Prescription Drug Misuse and Abuse

Neonatal Abstinence Syndrome

A multi-faceted approach will be the most effective for addressing NAS and should include prevention strategies that directly impact the cycle of addiction, spanning the social determinants of health, including poverty and lack of access to healthcare and education.

The Neonatal Abstinence Syndrome Framework: Structuring Collective State-Level Efforts to Prevent NAS (2017)
An updated framework to aid in structuring stakeholder discussions at the state level to better understand how collective efforts can prevent in-utero opioid exposure and impact the incidence of NAS.

Neonatal Abstinence Syndrome: How States Can Help Advance the Knowledge Base for Primary Prevention and Best Practices of Care (2014)
Provides an overview of NAS and describes how states addressing knowledge gaps through interdepartmental efforts, perinatal learning collaboratives, and quality improvement initiatives.

How State Health Departments Can Use the Spectrum of Prevention to Address Neonatal Abstinence Syndrome: Companion Report (2015)
Case examples and a suggested framework for states to consider when planning efforts aimed at addressing the NAS epidemic.         

State Examples

Reducing Opioid-Associated Risks: Key Opportunities and Successes in Kentucky and West Virginia
West Virginia takes a comprehensive approach to reducing opioid associated risks for vulnerable populations including an innovative approach to requiring NAS screening.

Ohio Takes Comprehensive Approach to Reducing Prescription Drug Abuse and Neonatal Abstinence Syndrome (NAS)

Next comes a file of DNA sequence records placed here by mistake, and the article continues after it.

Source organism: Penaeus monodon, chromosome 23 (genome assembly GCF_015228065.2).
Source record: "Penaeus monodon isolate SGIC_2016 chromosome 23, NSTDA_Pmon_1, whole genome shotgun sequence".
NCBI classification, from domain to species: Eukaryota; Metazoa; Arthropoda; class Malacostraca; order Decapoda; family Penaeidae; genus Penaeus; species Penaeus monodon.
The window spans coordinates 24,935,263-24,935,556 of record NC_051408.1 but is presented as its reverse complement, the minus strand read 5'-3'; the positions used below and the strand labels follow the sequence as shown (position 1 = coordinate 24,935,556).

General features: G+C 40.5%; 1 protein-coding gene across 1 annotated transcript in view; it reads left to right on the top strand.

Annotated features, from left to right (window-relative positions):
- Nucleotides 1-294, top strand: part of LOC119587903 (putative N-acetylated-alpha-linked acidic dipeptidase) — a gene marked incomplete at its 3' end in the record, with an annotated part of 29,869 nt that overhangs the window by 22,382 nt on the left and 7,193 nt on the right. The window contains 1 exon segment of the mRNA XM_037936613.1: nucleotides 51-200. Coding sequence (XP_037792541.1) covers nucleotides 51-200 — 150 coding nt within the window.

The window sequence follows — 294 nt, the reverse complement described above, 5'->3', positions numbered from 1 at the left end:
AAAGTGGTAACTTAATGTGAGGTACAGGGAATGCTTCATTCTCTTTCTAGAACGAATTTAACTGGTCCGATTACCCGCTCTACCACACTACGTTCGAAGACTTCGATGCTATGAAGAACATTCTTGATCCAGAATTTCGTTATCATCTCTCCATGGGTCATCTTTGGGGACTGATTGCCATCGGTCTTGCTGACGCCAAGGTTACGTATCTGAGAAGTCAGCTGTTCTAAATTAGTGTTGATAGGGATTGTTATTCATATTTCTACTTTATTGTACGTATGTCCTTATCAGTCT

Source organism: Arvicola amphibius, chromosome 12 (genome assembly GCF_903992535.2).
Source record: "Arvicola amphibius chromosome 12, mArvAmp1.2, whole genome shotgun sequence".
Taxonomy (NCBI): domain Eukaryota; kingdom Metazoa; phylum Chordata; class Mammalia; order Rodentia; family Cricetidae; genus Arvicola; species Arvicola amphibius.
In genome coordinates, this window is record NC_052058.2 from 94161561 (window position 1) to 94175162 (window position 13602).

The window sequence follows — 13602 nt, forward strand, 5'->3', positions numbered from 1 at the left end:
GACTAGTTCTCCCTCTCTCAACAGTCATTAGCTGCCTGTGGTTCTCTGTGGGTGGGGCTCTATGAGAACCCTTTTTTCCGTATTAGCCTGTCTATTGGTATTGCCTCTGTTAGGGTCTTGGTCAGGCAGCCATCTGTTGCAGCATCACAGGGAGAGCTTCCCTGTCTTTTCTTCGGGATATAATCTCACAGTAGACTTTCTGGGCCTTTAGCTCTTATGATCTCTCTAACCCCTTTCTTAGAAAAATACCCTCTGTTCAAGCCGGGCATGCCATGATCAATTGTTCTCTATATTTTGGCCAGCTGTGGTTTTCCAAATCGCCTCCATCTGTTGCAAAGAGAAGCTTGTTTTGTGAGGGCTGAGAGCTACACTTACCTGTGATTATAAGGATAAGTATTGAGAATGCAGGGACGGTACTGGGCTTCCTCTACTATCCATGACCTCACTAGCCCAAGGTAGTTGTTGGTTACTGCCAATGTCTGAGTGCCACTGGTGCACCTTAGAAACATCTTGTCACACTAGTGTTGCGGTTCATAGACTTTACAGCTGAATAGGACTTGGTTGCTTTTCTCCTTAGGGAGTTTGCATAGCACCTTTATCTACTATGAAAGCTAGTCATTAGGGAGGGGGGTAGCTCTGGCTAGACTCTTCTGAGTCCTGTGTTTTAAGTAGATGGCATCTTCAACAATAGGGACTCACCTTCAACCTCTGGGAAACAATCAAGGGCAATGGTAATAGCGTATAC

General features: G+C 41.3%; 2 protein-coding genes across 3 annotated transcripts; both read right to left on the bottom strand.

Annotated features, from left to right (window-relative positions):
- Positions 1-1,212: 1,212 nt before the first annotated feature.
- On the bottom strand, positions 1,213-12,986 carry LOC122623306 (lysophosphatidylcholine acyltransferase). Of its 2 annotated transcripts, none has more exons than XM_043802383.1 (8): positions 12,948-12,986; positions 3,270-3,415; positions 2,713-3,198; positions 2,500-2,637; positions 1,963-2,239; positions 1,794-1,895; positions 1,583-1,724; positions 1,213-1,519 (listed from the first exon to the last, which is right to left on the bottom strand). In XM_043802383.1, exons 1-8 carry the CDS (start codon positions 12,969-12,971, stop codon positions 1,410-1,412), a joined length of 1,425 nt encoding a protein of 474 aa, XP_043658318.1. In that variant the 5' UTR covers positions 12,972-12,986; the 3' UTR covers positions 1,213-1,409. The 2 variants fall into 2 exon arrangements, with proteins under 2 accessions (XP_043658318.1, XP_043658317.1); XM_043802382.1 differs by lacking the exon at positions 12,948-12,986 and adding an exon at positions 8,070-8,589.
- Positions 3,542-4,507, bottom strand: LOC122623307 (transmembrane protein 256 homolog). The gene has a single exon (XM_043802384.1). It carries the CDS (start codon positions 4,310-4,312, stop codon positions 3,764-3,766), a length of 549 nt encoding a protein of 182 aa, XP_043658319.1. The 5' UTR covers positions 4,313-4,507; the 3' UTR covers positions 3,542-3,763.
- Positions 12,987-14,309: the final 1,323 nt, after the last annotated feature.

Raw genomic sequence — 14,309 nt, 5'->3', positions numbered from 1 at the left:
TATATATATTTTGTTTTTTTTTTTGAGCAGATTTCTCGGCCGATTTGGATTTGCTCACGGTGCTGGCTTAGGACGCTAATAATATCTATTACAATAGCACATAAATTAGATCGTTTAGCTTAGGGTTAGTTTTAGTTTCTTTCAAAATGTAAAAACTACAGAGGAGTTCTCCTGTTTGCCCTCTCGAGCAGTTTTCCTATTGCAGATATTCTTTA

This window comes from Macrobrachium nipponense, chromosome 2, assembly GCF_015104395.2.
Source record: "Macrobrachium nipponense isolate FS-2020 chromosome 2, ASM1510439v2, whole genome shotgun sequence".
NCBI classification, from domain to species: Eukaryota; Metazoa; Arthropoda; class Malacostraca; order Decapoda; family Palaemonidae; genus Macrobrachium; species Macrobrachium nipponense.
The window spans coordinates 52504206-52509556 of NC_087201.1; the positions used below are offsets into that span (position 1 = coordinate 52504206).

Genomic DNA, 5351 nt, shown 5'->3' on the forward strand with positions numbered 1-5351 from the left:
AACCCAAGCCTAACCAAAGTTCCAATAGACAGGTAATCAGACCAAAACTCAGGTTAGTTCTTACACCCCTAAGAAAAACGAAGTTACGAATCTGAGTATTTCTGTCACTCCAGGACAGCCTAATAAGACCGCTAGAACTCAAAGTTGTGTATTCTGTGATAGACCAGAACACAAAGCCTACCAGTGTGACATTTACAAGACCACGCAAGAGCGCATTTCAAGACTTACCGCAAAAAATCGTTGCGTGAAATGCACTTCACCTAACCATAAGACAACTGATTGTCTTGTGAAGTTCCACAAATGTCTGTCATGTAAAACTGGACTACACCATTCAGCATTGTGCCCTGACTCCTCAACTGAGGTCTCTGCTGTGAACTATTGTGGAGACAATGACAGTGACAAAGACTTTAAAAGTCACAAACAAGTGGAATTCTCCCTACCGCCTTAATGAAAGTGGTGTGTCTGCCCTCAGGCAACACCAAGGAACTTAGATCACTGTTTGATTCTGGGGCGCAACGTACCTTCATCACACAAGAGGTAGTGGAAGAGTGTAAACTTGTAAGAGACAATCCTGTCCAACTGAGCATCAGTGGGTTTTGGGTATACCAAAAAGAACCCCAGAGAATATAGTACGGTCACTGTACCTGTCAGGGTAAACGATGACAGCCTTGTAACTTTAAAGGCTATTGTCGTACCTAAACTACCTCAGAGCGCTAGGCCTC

Ohio is taking a comprehensive approach—through policies, research, programs, and surveillance—to curb the misuse and abuse of prescription opioids and save thousands of newborns from the harmful effects of prenatal exposure to opioids.

Maine CDC Snuggle ME Guidelines Developed to Standardize Care for Families of Drug-Affected Babies
Maine CDC, has released Snuggle ME, a practitioner’s comprehensive guide to caring for drug-affected babies and their families from the prenatal period through the first year of life.

Washington State Guidelines and Programs Reduce the Number of Alcohol and Drug-Exposed Babies                                  
The Washington State Department of Health has developed policy, practice and resource materials to promote early and consistent prenatal and postnatal substance abuse screening practices among healthcare providers to implement effective interventions for mothers and their children.

Colorado Committee Convenes Stakeholders to Address Prenatal Substance Exposure                    
The Colorado Substance Exposed Newborns Steering Committee brought together key stakeholders to improve identification and treatment of substance use during pregnancy and the postnatal period.

West Virginia's Coordinated Network of Providers Promotes Well-Being of Women and Babies                                                      
A comprehensive, coordinated network of public and private healthcare providers promotes the well-being of women and babies statewide.